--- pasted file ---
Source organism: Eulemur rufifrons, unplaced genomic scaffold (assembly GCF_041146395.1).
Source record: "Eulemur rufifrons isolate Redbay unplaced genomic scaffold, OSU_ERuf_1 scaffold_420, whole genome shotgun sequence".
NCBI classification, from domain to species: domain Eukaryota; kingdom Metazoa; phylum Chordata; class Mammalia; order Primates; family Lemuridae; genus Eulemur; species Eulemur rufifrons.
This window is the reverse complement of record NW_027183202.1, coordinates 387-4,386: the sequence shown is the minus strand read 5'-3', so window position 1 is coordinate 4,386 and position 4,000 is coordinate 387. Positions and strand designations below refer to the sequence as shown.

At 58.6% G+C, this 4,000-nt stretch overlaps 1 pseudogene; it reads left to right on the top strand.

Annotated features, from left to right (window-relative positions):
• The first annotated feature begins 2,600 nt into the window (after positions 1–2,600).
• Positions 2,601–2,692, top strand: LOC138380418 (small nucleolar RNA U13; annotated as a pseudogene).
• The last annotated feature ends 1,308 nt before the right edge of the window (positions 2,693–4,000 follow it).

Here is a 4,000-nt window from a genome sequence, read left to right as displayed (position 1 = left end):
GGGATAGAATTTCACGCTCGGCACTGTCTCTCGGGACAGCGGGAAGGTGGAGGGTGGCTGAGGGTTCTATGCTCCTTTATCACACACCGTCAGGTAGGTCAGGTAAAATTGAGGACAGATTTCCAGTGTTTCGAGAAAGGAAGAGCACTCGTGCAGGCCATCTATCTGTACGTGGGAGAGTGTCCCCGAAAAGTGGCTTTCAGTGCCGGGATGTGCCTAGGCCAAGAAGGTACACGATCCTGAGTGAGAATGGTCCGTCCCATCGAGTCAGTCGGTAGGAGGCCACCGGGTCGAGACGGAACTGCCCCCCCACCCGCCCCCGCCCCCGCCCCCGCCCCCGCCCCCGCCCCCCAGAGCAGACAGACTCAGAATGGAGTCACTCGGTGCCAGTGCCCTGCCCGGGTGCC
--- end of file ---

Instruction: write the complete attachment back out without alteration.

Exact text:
Source organism: Eulemur rufifrons, unplaced genomic scaffold (assembly GCF_041146395.1).
Source record: "Eulemur rufifrons isolate Redbay unplaced genomic scaffold, OSU_ERuf_1 scaffold_420, whole genome shotgun sequence".
NCBI classification, from domain to species: domain Eukaryota; kingdom Metazoa; phylum Chordata; class Mammalia; order Primates; family Lemuridae; genus Eulemur; species Eulemur rufifrons.
This window is the reverse complement of record NW_027183202.1, coordinates 387-4,386: the sequence shown is the minus strand read 5'-3', so window position 1 is coordinate 4,386 and position 4,000 is coordinate 387. Positions and strand designations below refer to the sequence as shown.

At 58.6% G+C, this 4,000-nt stretch overlaps 1 pseudogene; it reads left to right on the top strand.

Annotated features, from left to right (window-relative positions):
• The first annotated feature begins 2,600 nt into the window (after positions 1–2,600).
• Positions 2,601–2,692, top strand: LOC138380418 (small nucleolar RNA U13; annotated as a pseudogene).
• The last annotated feature ends 1,308 nt before the right edge of the window (positions 2,693–4,000 follow it).

Here is a 4,000-nt window from a genome sequence, read left to right as displayed (position 1 = left end):
GGGATAGAATTTCACGCTCGGCACTGTCTCTCGGGACAGCGGGAAGGTGGAGGGTGGCTGAGGGTTCTATGCTCCTTTATCACACACCGTCAGGTAGGTCAGGTAAAATTGAGGACAGATTTCCAGTGTTTCGAGAAAGGAAGAGCACTCGTGCAGGCCATCTATCTGTACGTGGGAGAGTGTCCCCGAAAAGTGGCTTTCAGTGCCGGGATGTGCCTAGGCCAAGAAGGTACACGATCCTGAGTGAGAATGGTCCGTCCCATCGAGTCAGTCGGTAGGAGGCCACCGGGTCGAGACGGAACTGCCCCCCCACCCGCCCCCGCCCCCGCCCCCGCCCCCGCCCCCGCCCCCCAGAGCAGACAGACTCAGAATGGAGTCACTCGGTGCCAGTGCCCTGCCCGGGTGCC